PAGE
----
The dynamics of the BDF model are described by
Equation (1) is Newton's second law divided by fault area A for a block of mass M and position x(t). The four terms on the right-hand side of equation (1) are, respectively, the shear stress exerted by the spring of stiffness per unit area K, the friction due to brittle contacts, the friction due to ductile contacts, and the dynamic perturbation, Fperturb(t). Brittle friction is parameterized in terms of brittle stiffness γ and x − x0i, the relative displacements of Nc brittle contacts. Ductile friction is determined by the ductile damping strength σd and the block's velocity V relative to the tectonic driving velocity V0. We solve for slip velocity V numerically using a linearly implicit trapezoidal method [e.g., Press, 2007] to mitigate the stiffness inherent to equations (1) and (2). Additional model details and parameter choices are described by Daub et al.  and the auxiliary material therein.
 Each tremor episode consists of a sequence of failures of individual contacts (Figure 1b), analogous to individual LFE events. Tremor in the BDF model is thus characterized by a “cascade” of brittle contact failures, in which the rupture of an initial (usually strong) contact generates a large drop in friction and a corresponding spike in slip velocity V (equation (1)). If the block slips far enough, more contacts will rupture and the block will slip further, rupturing more contacts, eventually causing a self-sustaining cascade of contact ruptures and rapid slip of the block. The ratio of brittle to ductile friction controls the observable characteristics of tremor, such as the recurrence time between tremor episodes [Daub et al., 2011].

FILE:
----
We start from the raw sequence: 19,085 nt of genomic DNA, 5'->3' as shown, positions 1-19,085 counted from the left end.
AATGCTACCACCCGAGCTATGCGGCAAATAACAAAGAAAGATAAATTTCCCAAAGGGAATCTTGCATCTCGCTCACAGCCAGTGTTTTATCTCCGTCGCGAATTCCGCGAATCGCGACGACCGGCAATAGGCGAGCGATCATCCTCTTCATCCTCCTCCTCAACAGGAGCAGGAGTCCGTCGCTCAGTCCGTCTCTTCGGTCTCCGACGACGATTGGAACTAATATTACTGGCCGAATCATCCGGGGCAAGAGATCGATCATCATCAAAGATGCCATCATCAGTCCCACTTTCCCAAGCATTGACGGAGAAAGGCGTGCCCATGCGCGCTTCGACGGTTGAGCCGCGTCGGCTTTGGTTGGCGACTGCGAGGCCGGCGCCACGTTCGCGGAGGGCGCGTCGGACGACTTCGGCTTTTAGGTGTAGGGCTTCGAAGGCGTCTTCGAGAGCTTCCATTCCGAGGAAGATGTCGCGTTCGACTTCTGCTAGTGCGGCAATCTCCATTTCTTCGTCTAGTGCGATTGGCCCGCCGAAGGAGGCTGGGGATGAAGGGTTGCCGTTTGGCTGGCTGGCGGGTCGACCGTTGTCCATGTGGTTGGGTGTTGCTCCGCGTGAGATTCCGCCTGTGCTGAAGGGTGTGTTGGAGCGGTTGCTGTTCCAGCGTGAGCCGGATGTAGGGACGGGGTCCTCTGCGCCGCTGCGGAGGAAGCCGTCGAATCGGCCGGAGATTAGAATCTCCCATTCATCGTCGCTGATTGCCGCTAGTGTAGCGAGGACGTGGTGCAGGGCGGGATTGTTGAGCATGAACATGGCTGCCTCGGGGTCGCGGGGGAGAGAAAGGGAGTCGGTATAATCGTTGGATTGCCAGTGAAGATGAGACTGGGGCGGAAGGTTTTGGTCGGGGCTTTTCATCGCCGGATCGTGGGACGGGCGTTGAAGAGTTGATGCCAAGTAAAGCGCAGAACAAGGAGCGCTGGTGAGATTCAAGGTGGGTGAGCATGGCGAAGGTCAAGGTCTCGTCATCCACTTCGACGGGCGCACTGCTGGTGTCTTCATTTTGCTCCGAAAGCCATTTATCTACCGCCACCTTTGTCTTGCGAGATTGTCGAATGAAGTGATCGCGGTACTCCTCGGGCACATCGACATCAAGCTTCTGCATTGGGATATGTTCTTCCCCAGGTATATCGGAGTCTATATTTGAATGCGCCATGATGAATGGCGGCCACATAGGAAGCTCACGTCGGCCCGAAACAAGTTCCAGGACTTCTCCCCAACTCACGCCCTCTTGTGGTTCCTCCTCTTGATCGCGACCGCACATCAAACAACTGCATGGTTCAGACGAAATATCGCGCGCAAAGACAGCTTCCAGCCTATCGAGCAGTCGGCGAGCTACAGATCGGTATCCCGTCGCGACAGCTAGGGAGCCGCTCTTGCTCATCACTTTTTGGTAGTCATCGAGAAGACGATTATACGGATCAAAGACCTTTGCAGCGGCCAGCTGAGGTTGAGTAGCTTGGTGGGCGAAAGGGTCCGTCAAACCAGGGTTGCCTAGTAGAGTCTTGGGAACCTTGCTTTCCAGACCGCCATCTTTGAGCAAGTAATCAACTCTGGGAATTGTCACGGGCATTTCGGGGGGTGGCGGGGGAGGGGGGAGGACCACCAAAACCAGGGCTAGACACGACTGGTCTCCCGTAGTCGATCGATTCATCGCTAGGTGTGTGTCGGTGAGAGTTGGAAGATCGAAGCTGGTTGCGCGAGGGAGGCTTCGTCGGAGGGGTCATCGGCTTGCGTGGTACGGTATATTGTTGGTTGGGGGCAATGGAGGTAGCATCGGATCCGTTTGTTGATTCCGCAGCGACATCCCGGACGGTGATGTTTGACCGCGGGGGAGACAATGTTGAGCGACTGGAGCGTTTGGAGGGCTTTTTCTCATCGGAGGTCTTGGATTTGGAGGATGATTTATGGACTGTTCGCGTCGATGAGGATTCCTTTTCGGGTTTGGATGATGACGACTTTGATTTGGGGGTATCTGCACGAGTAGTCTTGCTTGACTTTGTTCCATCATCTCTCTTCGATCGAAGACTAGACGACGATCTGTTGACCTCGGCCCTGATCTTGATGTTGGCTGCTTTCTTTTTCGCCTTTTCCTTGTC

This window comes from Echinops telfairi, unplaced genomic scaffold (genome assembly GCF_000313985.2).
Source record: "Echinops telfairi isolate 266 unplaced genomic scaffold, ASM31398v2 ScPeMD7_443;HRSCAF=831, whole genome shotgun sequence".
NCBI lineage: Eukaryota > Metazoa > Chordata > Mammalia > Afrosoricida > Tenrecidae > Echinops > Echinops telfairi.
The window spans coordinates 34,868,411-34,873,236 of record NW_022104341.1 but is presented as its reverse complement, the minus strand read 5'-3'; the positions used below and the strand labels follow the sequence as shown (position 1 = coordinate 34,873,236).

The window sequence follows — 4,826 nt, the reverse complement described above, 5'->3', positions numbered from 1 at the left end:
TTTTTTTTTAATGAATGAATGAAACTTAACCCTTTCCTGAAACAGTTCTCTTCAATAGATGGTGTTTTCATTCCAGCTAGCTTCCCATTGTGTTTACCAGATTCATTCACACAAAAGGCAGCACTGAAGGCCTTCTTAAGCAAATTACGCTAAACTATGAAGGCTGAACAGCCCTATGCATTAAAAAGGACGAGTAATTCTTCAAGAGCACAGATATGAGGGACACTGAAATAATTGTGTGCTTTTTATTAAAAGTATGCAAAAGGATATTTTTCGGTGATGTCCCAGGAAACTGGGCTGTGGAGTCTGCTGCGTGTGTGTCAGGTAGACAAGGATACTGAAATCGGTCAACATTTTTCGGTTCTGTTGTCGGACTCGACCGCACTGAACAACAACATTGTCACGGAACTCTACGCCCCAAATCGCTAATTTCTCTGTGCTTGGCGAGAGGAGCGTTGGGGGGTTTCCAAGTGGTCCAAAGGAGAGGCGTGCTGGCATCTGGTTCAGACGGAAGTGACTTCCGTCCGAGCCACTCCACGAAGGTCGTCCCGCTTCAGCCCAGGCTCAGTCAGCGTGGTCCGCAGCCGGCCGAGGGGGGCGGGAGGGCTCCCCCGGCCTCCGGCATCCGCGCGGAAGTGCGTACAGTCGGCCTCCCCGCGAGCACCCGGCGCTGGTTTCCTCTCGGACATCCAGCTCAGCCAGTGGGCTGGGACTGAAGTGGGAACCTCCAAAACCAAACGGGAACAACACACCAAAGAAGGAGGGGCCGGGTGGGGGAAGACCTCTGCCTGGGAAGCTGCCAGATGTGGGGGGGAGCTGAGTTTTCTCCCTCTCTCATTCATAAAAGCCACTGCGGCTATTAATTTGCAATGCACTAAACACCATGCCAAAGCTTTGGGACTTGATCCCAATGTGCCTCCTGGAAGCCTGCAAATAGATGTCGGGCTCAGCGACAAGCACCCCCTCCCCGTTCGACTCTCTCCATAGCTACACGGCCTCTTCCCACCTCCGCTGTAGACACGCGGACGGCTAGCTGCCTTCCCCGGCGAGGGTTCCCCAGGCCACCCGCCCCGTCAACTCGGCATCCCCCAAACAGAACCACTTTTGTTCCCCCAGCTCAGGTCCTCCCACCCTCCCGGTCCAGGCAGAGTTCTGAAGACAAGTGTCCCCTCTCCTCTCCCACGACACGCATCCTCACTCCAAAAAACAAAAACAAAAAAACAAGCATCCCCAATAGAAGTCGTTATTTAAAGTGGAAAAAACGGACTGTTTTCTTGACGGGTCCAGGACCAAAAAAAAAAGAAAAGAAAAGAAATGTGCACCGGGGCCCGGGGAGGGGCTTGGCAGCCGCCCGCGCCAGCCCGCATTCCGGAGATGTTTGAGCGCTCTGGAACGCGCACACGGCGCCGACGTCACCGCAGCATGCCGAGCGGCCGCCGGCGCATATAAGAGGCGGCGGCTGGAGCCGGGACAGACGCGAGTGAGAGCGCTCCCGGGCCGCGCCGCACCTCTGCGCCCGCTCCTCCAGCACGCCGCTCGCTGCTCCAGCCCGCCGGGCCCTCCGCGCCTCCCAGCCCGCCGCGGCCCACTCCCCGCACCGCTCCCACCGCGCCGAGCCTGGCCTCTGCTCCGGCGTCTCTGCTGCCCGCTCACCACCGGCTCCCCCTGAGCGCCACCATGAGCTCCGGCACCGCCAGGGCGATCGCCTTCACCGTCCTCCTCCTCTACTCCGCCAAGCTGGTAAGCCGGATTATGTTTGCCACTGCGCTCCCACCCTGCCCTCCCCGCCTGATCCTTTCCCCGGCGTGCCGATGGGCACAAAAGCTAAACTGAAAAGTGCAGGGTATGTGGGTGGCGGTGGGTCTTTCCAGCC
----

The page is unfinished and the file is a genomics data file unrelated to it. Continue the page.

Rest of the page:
3 Modeling Dynamic Triggering of Tremor
 To study the effects of dynamic triggering on the BDF tremor model, we augment the equations of motion [Daub et al., 2011] with a forcing function Fperturb(t) that simulates the shear stress (resolved along the fault interface) applied by a passing seismic wave. Within the Earth, tremor sources are subject to repeated dynamic perturbations from earthquakes at different locations and times. Within the model, however, we restrict our attention to the application of a single dynamic perturbation: Fperturb(t) is representative of the seismic waves radiated from a single earthquake. We model Fperturb(t) as an oscillatory Gaussian wave packet with a 20 s period and a 600 s pulse duration, typical of the long-period Love waves known to efficiently trigger tremor beneath the San Andreas Fault [Rubinstein et al., 2007; Peng et al., 2009]. We also fix the level of brittle friction to 67% of total friction, which produces tremor episodes with a characteristic recurrence time ~5 days, consistent with observations of tremor near Parkfield, California [Shelly, 2010; Daub et al., 2011].
 In the absence of any perturbation, a spontaneous tremor episode will occur at a time tspont at which the background tectonic shear stress exerted by the spring τ = K(V0t − x) reaches a failure threshold, τfailure, that depends on the state of the brittle contacts. To explore how the timing and amplitude of an applied perturbation affects the occurrence of tremor, we first simulate a tremor episode without any perturbation to determine the time tspont at which a spontaneous tremor episode occurs. We then repeat the calculation with the same initial set of contacts and apply a perturbation, varying the perturbation time tperturb and amplitude F0 to examine the effect of amplitude and timing on the triggering process. Note that within the Earth, the nonperturbed failure time is not known, making identification of triggering inherently more difficult.